Science, innovation and business growth

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UK firms benefit from public support for science and innovation in a number of ways. Research Councils such as the Engineering and Physical Sciences Research Council – EPSRC – provide grants for R&D, and Innovate UK provide grants to support innovation. But do these grants actually work? Do they help businesses to innovate and grow?

The answer seems to be ‘Yes’. 

New research just published by the Enterprise Research Centre (www.enterpriseresearch.ac.uk) compares the growth of over 10,000 UK firms which received grants from EPSRC and InnovateUK with a matched group of non-funded firms. Firms which received grants grew their turnover and employment 5.8-6.0 per cent faster in the three years after the grant, and 22.5-28.0 per cent faster in the six years after the grant, than similar firms which did not receive support.

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Our new research also provides an indication of what types of firms benefit most from grants for science, research and innovation. Figure 1 illustrates this in terms of the impact of grants on turnover growth over the six-year period following the receipt of a grant. For all firms (the top bar) receiving a grant adds 28 per cent to turnover growth. This effect is larger for manufacturing firms, particularly in high-tech industries. It is also larger where firms are smaller. Larger firms benefit less in proportional terms from such grants.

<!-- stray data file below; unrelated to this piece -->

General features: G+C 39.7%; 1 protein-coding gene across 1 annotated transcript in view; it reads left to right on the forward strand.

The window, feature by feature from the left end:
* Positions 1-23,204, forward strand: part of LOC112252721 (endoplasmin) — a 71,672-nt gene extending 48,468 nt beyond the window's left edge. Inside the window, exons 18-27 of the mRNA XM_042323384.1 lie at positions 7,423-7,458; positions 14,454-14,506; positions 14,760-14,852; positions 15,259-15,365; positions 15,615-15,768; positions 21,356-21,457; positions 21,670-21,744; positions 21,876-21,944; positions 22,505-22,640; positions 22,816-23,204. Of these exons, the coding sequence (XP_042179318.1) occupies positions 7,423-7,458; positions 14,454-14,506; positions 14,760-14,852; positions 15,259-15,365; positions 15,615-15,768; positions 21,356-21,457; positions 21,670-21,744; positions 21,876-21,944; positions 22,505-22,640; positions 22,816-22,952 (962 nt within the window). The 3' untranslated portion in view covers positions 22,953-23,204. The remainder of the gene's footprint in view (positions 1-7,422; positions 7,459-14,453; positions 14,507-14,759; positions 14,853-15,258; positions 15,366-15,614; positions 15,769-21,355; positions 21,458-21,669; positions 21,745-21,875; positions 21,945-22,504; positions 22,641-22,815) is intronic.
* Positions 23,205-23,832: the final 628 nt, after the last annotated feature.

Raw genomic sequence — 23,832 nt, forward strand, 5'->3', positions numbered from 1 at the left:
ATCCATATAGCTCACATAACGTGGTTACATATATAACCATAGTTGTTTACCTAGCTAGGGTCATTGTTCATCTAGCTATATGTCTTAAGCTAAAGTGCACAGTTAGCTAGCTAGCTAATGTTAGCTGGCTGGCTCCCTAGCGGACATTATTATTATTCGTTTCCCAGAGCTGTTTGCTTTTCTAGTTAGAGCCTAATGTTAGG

Figure 1: Turnover growth impact of grants for science, research and innovation after 6 years (%)

Figure-1

For firms, this suggests the potential business benefits – enhanced growth and productivity – which getting support from InnovateUK or EPSRC can offer. For example, the government’s ‘innovation funding finder’ (https://www.gov.uk/apply-funding-innovation) currently lists 23 opportunities to apply for innovation grants. Current funding opportunities include grants to help develop autonomous vehicles, battery technologies, low carbon technologies  and machine learning. The EPSRC website also lists a range of funding opportunities (https://www.epsrc.ac.uk) and also provides useful resources such as model collaboration agreements. 

Other UK research councils provide support to firms in other sectors. The Arts and Humanities Research Council, for example, has funding available for developing immersive experiences and dealing with anti-microbial resistance (http://www.ahrc.ac.uk). Other sources of R&D and innovation funding are also available to UK firms. European schemes such as Horizon 2020 remain accessible to UK firms, and in Scotland, Wales and Northern Ireland, regional schemes provide targeted support for local companies. 

For the government (and UK tax payers) our research provides some reassuring evidence of the value of grants for science and innovation. This is particularly important given the massive growth in grant funding which is envisaged in the Industrial Strategy Challenge Fund. This will provide an additional £2bn of public support for science and innovation by 2020. Much of this new money should be available to firms to support R&D and innovation across a range of industries. The challenge for government is to ensure that this new money supports UK innovation in the best way possible.

Author

Stephen Roper is Director of the Enterprise Research Centre and Professor of Enterprise at Warwick Business School.

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